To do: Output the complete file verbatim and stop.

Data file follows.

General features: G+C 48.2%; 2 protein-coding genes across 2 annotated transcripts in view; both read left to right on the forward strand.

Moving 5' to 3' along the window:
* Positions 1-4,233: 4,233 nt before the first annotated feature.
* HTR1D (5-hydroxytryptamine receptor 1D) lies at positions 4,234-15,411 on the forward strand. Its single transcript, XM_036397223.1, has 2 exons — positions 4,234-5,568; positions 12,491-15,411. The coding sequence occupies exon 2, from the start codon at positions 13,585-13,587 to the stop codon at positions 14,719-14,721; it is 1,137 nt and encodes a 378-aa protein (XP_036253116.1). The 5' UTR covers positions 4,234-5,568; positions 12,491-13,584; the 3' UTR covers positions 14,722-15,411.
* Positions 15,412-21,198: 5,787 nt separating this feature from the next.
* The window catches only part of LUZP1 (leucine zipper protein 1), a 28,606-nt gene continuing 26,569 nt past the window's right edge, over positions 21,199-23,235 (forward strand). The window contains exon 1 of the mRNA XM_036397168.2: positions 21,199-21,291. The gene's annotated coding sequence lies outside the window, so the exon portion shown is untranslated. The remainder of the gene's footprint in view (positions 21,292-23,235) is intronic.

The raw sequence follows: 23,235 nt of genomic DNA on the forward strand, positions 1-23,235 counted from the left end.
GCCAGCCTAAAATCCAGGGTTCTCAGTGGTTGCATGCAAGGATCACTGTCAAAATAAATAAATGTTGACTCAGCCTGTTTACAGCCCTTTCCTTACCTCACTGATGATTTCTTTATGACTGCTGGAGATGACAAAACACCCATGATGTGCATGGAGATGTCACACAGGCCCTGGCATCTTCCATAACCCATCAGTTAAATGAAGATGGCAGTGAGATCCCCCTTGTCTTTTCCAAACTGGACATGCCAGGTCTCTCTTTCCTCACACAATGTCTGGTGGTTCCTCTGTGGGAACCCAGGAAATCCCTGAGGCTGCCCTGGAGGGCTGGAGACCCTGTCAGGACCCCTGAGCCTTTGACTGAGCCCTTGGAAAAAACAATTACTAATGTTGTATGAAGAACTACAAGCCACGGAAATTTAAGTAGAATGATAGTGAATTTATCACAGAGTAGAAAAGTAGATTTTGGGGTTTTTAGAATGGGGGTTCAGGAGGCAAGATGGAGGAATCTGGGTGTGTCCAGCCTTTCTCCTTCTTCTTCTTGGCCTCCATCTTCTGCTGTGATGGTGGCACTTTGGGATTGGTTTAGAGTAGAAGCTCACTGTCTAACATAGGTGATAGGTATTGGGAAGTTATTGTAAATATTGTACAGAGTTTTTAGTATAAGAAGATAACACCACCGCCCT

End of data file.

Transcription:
General features: G+C 48.2%; 2 protein-coding genes across 2 annotated transcripts in view; both read left to right on the forward strand.

Moving 5' to 3' along the window:
* Positions 1-4,233: 4,233 nt before the first annotated feature.
* HTR1D (5-hydroxytryptamine receptor 1D) lies at positions 4,234-15,411 on the forward strand. Its single transcript, XM_036397223.1, has 2 exons — positions 4,234-5,568; positions 12,491-15,411. The coding sequence occupies exon 2, from the start codon at positions 13,585-13,587 to the stop codon at positions 14,719-14,721; it is 1,137 nt and encodes a 378-aa protein (XP_036253116.1). The 5' UTR covers positions 4,234-5,568; positions 12,491-13,584; the 3' UTR covers positions 14,722-15,411.
* Positions 15,412-21,198: 5,787 nt separating this feature from the next.
* The window catches only part of LUZP1 (leucine zipper protein 1), a 28,606-nt gene continuing 26,569 nt past the window's right edge, over positions 21,199-23,235 (forward strand). The window contains exon 1 of the mRNA XM_036397168.2: positions 21,199-21,291. The gene's annotated coding sequence lies outside the window, so the exon portion shown is untranslated. The remainder of the gene's footprint in view (positions 21,292-23,235) is intronic.

The raw sequence follows: 23,235 nt of genomic DNA on the forward strand, positions 1-23,235 counted from the left end.
GCCAGCCTAAAATCCAGGGTTCTCAGTGGTTGCATGCAAGGATCACTGTCAAAATAAATAAATGTTGACTCAGCCTGTTTACAGCCCTTTCCTTACCTCACTGATGATTTCTTTATGACTGCTGGAGATGACAAAACACCCATGATGTGCATGGAGATGTCACACAGGCCCTGGCATCTTCCATAACCCATCAGTTAAATGAAGATGGCAGTGAGATCCCCCTTGTCTTTTCCAAACTGGACATGCCAGGTCTCTCTTTCCTCACACAATGTCTGGTGGTTCCTCTGTGGGAACCCAGGAAATCCCTGAGGCTGCCCTGGAGGGCTGGAGACCCTGTCAGGACCCCTGAGCCTTTGACTGAGCCCTTGGAAAAAACAATTACTAATGTTGTATGAAGAACTACAAGCCACGGAAATTTAAGTAGAATGATAGTGAATTTATCACAGAGTAGAAAAGTAGATTTTGGGGTTTTTAGAATGGGGGTTCAGGAGGCAAGATGGAGGAATCTGGGTGTGTCCAGCCTTTCTCCTTCTTCTTCTTGGCCTCCATCTTCTGCTGTGATGGTGGCACTTTGGGATTGGTTTAGAGTAGAAGCTCACTGTCTAACATAGGTGATAGGTATTGGGAAGTTATTGTAAATATTGTACAGAGTTTTTAGTATAAGAAGATAACACCACCGCCCT